We arrived at the kimono sensei's home today at about 10 am and got straight to work. One woman did my hair while another helped Michael into his kimono. Then three women helped me put on a beautiful pink kimono. It's amazing how much work and effort goes into wearing a kimono. There's a lot of layers and strings and many hands are needed to wrestle it around the wearer's body.
Having a few people dress you is an interesting experience. Especially in a lesson situation where you just met these people five minutes before they asked you to undress. I think the whole process took about ten minutes, but it was definitely worth the time and slight awkwardness.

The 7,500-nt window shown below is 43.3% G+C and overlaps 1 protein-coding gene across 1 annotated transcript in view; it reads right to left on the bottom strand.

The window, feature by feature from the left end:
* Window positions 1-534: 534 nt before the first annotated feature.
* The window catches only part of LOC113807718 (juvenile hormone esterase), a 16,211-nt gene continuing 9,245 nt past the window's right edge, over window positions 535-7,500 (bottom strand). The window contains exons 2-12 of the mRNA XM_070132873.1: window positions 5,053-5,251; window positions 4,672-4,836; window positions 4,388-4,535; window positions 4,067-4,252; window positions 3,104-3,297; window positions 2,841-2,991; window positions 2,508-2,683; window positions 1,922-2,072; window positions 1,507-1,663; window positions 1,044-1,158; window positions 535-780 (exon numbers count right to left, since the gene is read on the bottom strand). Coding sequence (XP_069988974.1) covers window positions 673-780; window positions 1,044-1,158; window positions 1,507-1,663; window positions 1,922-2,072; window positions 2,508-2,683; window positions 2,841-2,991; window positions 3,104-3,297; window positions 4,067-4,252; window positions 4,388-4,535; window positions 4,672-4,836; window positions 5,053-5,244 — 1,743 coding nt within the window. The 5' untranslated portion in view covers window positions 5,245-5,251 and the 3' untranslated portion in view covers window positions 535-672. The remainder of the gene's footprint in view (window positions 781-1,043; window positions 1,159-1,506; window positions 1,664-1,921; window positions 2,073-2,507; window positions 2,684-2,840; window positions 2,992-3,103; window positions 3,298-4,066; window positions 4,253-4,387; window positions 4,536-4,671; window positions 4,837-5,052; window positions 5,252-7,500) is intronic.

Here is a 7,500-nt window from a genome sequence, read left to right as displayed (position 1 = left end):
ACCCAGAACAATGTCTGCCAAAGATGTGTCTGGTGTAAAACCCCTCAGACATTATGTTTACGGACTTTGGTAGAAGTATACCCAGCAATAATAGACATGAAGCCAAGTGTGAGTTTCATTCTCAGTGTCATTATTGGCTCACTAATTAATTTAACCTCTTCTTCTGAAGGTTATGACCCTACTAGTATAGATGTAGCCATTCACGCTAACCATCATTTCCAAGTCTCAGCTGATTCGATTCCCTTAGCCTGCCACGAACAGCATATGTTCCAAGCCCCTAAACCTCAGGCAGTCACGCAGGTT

After fully kimono-ed, we took part in a traditional tea ceremony, which is always an interesting experience. This was my second tea ceremony. A traditional Japanese tea ceremony is full of little customs and rules, one of the most interesting being that you need to slurp loudly during your last gulp of tea to let the host know you've finished.
After tea, we went to a shrine to take photos.
One of the ladies showed us this kimono that her grandfather wore. It's an old silk men's kimono with his family crest pn the outside and a beautiful painting on the inside.
Yumi is part of a tour guide business based in Fuji and she's a wonderful guide. So if you're in Japan and want someone to help show you around, look her up! You can see her blog here.